In Mexico, Auto Plants Hit the Gas
Mexico is taking center-stage in the production of cars, where lower costs and skilled workers are reordering the global auto market. Six years ago, Mexico was the world’s ninth largest exporter of cars. Today the country is ranked fourth—behind Germany, Japan and South Korea—with exports expected to total more than 2.14 million vehicles this year.
One in 10 cars sold last year in the U.S. was made in Mexico. Next year, every new taxi in New York’s fleet—made by Nissan Motor Co. will carry the “Hecho en Mexico” label. Mexico is now exporting vehicles to China, and even helped Japan keep up with orders after last year’s tsunami.
Mexico’s Economy Minister Bruno Ferrari boasted that a batch of new factories planned by car makers will help Mexico surpass South Korea in a few years. Volkswagen AG, Honda Motor Co., General Motors Co., Mazda Motor Corp., Fiat SpA, Daimler AG and Nissan have all announced expansions in the past year. Volkswagen’s Audi unit plans a new $1.3 billion plant.
For decades, the free world drove cars made primarily in the U.S., Germany and Japan. But a global shift toward smaller cars has put pressure on profit margins, forcing car companies to find lower-cost manufacturing elsewhere.
“Mexico is extremely competitive,” Carlos Ghosn, Nissan’s chief executive, said in an interview. Plants in Mexico operate more hours a year than other Nissan facilities world-wide. “You can run your plants with practically no limits if you want,” he said.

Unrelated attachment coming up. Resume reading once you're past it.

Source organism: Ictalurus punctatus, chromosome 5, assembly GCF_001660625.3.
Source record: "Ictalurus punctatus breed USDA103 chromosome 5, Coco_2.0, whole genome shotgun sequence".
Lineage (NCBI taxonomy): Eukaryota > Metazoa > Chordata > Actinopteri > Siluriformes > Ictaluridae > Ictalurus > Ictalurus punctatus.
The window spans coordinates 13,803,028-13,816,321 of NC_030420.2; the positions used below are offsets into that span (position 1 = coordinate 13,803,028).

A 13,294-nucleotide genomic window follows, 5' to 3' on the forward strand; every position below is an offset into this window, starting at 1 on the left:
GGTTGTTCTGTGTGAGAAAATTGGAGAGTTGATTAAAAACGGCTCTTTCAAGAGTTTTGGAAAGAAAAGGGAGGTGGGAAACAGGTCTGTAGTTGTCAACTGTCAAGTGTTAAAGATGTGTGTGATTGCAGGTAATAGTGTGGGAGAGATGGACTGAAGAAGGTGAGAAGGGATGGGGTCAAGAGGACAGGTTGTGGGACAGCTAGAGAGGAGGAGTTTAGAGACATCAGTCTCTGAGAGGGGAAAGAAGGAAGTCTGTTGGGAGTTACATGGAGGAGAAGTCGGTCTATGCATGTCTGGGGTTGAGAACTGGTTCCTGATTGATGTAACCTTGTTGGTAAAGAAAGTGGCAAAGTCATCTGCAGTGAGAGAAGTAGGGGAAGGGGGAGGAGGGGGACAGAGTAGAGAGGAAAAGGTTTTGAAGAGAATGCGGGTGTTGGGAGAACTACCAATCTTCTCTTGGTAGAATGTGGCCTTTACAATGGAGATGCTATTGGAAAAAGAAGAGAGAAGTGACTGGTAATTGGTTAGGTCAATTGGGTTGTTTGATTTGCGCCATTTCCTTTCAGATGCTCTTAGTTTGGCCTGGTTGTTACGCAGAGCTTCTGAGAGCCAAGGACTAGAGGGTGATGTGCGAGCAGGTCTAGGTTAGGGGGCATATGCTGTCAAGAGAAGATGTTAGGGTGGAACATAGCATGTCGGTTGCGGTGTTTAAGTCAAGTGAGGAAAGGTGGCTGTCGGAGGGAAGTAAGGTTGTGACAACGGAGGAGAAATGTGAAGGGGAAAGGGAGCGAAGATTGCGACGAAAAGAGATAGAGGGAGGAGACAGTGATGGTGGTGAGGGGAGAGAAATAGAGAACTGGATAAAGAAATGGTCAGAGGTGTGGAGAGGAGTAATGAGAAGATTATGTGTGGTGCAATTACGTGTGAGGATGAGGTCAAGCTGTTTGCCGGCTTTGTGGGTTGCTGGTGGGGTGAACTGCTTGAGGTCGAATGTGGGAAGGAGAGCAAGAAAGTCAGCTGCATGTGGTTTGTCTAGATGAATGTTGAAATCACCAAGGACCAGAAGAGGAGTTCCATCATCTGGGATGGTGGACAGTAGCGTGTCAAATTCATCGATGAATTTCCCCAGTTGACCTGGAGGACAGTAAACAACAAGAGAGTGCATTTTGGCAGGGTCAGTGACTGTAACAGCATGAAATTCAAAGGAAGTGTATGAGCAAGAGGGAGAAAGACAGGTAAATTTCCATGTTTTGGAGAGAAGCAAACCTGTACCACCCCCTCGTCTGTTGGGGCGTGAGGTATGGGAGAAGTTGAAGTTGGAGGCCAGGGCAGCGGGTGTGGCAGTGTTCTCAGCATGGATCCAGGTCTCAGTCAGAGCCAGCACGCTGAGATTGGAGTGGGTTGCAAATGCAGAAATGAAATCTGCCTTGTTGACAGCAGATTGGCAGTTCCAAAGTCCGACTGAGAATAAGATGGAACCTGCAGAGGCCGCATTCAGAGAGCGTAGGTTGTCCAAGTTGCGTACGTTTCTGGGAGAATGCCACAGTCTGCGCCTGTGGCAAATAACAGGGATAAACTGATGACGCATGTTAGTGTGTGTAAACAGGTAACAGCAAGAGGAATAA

Also bolstering Mexico’s appeal, he said, are currency advantages and the high productivity of Mexican employees.
Labor was a smaller portion of the total cost of a vehicle when SUVs and light trucks soared in popularity. But the financial crisis has spurred consumers to shop for smaller, cheaper cars—which have slimmer profit margins.
Also fueling demand for smaller cars was the decision by the Obama administration this year to nearly double new car mileage requirements, with targets of nearly 55 miles per gallon by 2025.
The new regulations will drive more orders for subcompact vehicles, said Guido Vildozo, an analyst at IHS Automotive, an industry research group. “The first place that pops up is Mexico, because of labor.”
Wages for Mexican assembly-line workers begin at $40 a day, experts said. That is far below minimum wage requirements in the U.S. or Europe and approaching the average manufacturing wage in China, which is $3 per hour.